By Jesse Marx
By Chris Parker
By Jake Rossen
By Jesse Marx
By Michelle LeBow
By Alleen Brown
By Maggie LaMaack
By CP Staff
Tracy Reid was bawling uncontrollably, and the medical specialist sitting across from her couldn't understand why. She had just told Reid that her five-year-old son Max scored normally on a battery of mental tests and had an average IQ. What was there to cry about?
Through her tears, Reid tried to explain: The assessment of Max brought to a close three years in which the single mother thought her son would never be normal, would never be able to go to college, would never be able to take care of himself.
Reid hadn't let herself cry since Max was diagnosed with autism. He showed many of the obvious signs: He didn't like to be close to other people, wouldn't make eye contact. He was slow to learn to talk, and fell behind the curve in picking up the skills most young children learn. He threw violent tantrums.
On her dresser at home, Reid kept a picture of what would probably be the only kiss Max would ever give her. Captured against a photography studio backdrop, the shot shows Max lunging at his mother in a bizarre, open-mouthed embrace.
Shortly after the picture was taken, Max became so uncomfortable with physical contact that kisses were unimaginable.
When Max was diagnosed with autism in 2008, the outlook wasn't good. His IQ classified him as mentally retarded. On the Global Areas of Functioning scale, a way of measuring how well you fit into society, he scored an abysmal 45. Reid wouldn't admit it to herself at the time, and even now feels ashamed to say so, but as the scope of Max's problems became clear, she felt like she was grieving the loss of her son.
Still, she wasn't ready to give up on him. She had health insurance through her work as a lawyer at the Legal Aid Society, and set about looking for treatments that could help Max. Eventually, she found the Minnesota Early Autism Project, which has had good results with a form of treatment called Intensive Early Intervention Behavior Therapy, or IEIBT.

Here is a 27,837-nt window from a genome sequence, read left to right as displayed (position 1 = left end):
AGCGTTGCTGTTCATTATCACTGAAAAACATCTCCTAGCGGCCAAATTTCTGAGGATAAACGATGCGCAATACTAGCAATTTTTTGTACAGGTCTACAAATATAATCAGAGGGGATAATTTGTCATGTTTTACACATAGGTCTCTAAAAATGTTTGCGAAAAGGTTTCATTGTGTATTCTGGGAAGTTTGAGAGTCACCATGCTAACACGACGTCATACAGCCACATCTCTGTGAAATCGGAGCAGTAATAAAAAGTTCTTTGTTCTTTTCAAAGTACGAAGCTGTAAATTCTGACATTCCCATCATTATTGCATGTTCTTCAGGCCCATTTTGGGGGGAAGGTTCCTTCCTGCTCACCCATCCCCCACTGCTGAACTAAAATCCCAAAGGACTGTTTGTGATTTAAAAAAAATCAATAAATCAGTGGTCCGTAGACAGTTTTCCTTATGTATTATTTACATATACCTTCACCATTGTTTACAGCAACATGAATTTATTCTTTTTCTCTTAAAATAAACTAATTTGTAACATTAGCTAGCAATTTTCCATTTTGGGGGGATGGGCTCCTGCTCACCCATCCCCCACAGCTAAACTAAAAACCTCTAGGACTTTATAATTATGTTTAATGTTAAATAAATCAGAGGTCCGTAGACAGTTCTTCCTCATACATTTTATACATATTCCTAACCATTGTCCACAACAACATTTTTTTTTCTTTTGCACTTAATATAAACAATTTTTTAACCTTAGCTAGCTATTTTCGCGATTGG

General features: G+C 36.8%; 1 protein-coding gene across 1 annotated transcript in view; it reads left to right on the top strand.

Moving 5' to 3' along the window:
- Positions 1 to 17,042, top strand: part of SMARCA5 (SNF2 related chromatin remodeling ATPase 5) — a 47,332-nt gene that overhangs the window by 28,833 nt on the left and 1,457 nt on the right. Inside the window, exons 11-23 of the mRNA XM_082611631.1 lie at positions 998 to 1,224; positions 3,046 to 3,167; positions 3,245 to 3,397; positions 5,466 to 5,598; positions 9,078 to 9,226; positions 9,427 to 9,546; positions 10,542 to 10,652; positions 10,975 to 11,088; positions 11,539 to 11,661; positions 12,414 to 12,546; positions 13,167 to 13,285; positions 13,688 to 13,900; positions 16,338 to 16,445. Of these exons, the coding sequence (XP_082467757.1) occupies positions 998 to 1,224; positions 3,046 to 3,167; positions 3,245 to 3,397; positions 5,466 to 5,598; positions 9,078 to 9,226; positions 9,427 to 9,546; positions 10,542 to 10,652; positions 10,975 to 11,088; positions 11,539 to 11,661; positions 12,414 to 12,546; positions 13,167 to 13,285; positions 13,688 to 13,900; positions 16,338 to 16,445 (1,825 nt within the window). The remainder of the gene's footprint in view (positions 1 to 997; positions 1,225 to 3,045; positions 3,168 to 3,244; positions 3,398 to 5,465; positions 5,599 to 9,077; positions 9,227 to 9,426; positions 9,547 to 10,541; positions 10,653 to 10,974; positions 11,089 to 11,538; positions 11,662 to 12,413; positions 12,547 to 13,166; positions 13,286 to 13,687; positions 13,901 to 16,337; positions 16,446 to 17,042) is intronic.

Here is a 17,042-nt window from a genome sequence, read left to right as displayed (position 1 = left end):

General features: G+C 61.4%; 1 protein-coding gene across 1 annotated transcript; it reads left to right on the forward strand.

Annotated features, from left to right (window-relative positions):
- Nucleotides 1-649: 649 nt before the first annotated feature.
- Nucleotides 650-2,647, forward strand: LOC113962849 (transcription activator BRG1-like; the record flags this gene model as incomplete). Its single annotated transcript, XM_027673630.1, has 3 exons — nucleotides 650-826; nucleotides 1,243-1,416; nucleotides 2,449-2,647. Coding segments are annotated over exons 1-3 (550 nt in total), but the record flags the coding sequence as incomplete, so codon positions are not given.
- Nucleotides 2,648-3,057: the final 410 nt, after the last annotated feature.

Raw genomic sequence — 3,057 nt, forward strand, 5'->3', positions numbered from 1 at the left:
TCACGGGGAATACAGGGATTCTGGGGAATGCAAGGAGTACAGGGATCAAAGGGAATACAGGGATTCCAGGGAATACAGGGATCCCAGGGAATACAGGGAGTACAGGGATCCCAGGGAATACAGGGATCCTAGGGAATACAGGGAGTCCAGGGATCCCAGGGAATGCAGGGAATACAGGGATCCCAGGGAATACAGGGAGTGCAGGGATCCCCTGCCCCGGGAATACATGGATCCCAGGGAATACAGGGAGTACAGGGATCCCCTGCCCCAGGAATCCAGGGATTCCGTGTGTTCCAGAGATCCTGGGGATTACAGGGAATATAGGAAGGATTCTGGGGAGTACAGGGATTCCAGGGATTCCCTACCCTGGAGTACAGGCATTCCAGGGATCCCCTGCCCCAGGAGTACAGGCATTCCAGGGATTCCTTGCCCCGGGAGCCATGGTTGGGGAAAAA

The therapy is certainly intensive: Therapists from the project spent 35 hours a week with Max, alone and also with Tracy, using a system of positive reinforcement to correct his behavior and teach him the skills that other children pick up naturally. From early on in the treatment, it was clear it was helping like nothing else had.
But there was a problem: Not long after Max started the therapy, Reid got a letter from her insurance company, HealthPartners. They wouldn't cover the treatment at the Minnesota Early Autism Project. In fact, they wouldn't cover any kind of IEIBT at all.
Reid appealed, but to no avail. In March 2009, she got a letter from HealthPartners: "The Board of Directors Member Appeals Committee members understand that these services have been beneficial for Maxwell, and they appreciate that you are advocating for your son," the letter read. "Unfortunately, the Committee was unable to overturn the plan's exclusion of coverage for these services."
Instead, Reid was told, she should put Max on one of the long waiting lists for the non-IEIBT providers in HealthPartners' network.
Reid was furious. "I couldn't believe it," she says. "I've been paying my premiums all these years, this is the treatment that's helping my son, and they won't cover it because it's expensive."
But there was no time to fight. Reid needed to keep Max's treatment coming, and the quickest way to do that was to walk away from the fight with HealthPartners. While continuing to pay the private health insurance premiums for herself and Max, she switched her son's coverage to Medical Assistance. If HealthPartners wouldn't pay for Max's therapy, the taxpayers of Minnesota would. Max continued his treatment at the Minnesota Early Autism Project and made enormous strides.
By last October, after one of Max's regular battery of tests to evaluate his progress, the results dramatic: His cognitive scores were like those of a normal, healthy boy. He still had work to do in some areas, but his evaluators classified him as having "high-functioning Autism Spectrum Disorder."
Through her tears of relief in the consultation room, Reid thought again of HealthPartners' refusal to cover the therapy that brought her son so far, and of all of the autistic children whose mothers might not have the legal savvy to get past the brick wall.
"Suddenly I had the space to be angry again," Reid says. "I was thinking of all these other people. That's when I knew I was going to sue them."
REID DIDN'T KNOW it at the time, but she and Max had stumbled into one of today's most hotly contested battles over health insurance coverage.
A substantial body of research shows that IEIBT therapy can be incredibly effective in treating childhood autism, but the therapy is also mind-bogglingly expensive—the costs can easily run to more than $100,000 a year for the three to five years of treatment. With autism diagnoses on the rise, the private insurance industry has done everything it can to avoid paying for IEIBT.
But the growing medical consensus is that this form of therapy works. One study found that 48 percent of autistic children treated with it eventually achieve "best outcomes": Their IQs are in the normal range, they can go to school in a regular classroom without an aide, and they no longer meet the diagnostic criteria for autism.